Keep above the Bass
One important tip Lucas shares is to make sure to keep the bait above where the bass are positioned, “You have to remember that the eyes on bass are on the top of their head and when they are feeding on baitfish, they are looking up for bait. No matter how deep you are fishing, pay attention to where the bass are suspending and make sure to keep the bait above that and you will do much better,” adds Lucas.
Find Open Water Baitfish
Justin Lucas prefers to fish the hollow belly swimbait in open water and the depth will vary often based on where the fish are actively chasing baitfish. “It really is a way to catch them anytime they are suspended. It could be when they are suspended over grass or anything else,” says Lucas. The most important thing is to find a good concentration of baitfish and chances are the bass will not be far away.
From Light to Heavy Jigheads
One of the most popular ways to rig a hollow belly swimbait is with the use of a shank-weighted hook. This works fine for these baits, although Lucas prefers to fish them on a jig head. “The jighead works great and I will use them as light as 1/8oz and all the way up to 1 oz. I’ll adjust the weight of the jighead based on where I am fishing as well as to where the fish are positioned in the water column,” shares Lucas. The lighter weight jigheads are for when he is fishing closer to the surface. “If I am going to be skipping docks, I’ll use a really light weight and keep the bait coming in just below the surface,” shares Lucas. In deeper water, like around bridge pilings or on offshore ledges, Lucas will go all the way up to 1 oz on his jighead to get the bait to the ideal depth.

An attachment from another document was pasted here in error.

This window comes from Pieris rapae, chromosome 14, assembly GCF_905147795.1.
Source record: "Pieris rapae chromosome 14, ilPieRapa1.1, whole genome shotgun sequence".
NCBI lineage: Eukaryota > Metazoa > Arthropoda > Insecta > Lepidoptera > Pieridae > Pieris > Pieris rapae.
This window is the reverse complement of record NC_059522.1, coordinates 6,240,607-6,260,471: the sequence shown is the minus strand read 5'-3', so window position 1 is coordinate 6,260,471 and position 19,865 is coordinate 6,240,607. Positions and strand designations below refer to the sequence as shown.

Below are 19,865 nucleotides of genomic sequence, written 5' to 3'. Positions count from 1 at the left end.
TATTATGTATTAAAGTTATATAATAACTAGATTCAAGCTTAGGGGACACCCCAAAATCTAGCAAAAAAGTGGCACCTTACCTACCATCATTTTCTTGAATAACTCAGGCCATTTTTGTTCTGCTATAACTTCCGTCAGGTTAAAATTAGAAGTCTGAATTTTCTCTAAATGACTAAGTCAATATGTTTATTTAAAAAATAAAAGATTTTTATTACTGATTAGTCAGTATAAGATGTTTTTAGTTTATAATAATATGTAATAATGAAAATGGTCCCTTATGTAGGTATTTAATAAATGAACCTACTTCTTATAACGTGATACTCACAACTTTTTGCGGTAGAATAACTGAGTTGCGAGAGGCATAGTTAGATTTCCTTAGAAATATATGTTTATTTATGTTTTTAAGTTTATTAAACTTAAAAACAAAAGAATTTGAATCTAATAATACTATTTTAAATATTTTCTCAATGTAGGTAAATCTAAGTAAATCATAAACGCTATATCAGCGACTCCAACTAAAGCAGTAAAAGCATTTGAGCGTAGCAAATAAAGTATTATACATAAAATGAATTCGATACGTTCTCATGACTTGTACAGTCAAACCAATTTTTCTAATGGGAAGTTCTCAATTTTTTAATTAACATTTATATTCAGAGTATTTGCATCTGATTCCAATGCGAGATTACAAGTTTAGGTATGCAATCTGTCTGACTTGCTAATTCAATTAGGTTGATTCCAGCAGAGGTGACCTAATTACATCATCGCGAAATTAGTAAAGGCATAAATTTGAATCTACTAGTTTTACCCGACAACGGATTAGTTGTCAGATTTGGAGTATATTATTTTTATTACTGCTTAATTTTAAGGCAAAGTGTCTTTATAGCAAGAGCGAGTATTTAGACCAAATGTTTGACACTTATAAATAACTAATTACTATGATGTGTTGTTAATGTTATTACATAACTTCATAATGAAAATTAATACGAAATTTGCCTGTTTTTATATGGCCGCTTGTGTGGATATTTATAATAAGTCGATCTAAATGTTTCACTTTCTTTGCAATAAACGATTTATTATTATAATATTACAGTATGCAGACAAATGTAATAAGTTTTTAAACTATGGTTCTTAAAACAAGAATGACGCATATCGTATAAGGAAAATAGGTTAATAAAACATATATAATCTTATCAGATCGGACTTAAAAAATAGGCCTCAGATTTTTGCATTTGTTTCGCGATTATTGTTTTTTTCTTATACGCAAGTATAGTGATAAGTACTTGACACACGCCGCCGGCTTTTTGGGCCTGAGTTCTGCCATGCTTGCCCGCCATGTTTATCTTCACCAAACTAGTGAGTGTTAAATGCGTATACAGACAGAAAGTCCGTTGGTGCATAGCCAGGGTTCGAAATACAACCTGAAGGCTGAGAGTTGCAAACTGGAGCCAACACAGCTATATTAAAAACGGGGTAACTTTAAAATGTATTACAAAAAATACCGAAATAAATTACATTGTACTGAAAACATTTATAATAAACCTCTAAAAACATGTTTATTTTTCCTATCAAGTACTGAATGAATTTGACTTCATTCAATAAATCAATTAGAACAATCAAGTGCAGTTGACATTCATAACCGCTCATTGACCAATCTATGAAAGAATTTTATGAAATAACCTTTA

Can Single Swimbaits compete with the Umbrella Rig?
The massive popularity of the umbrella rig has likely taken over some of the situations where anglers could otherwise deploy these swimbaits as single hook offerings. Both approaches work well for suspended bass that are keyed on big baitfish, but Lucas had an example of where he was able to compete with those throwing multiple hook rigs, when he used one single swimbait at a time. “I have done well with hollow bellies on an Alabama rig, but during an FLW Series event at Guntersville in 2012, I weighed over 78lbs (for 3 days) and finished second with just the single swimbait. The winner of the event was using an A-Rig, but I think bass are already getting conditioned to it because they see so many of them, everyone throws it now,” explains Lucas.
Hollow belly swimbaits are an ideal way to trigger bigger bites and the ease of using them makes them an ideal way to catch bass across the country during the first six months of the year. The unique wobble and big profile of a single hollow belly swimbait is a killer way to catch tournament-winning fish. Their popularity might be overshadowed by those throwing multiple swimbaits on an umbrella rig, but that’s okay with Lucas. It just means more single swimbait bass for him. He’ll always have one tied on during the first half of the year – shouldn’t you?